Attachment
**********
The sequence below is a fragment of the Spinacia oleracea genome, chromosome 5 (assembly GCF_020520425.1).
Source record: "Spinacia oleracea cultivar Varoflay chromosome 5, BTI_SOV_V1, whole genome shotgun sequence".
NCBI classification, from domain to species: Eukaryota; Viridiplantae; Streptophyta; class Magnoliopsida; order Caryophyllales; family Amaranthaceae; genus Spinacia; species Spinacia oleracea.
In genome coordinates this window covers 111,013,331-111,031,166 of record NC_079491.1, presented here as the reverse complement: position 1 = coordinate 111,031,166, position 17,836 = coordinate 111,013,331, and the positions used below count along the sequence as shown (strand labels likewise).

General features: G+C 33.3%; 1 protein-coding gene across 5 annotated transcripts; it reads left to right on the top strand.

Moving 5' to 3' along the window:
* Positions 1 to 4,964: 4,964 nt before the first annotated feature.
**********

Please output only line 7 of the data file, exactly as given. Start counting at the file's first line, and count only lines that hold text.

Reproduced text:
* Positions 1 to 4,964: 4,964 nt before the first annotated feature.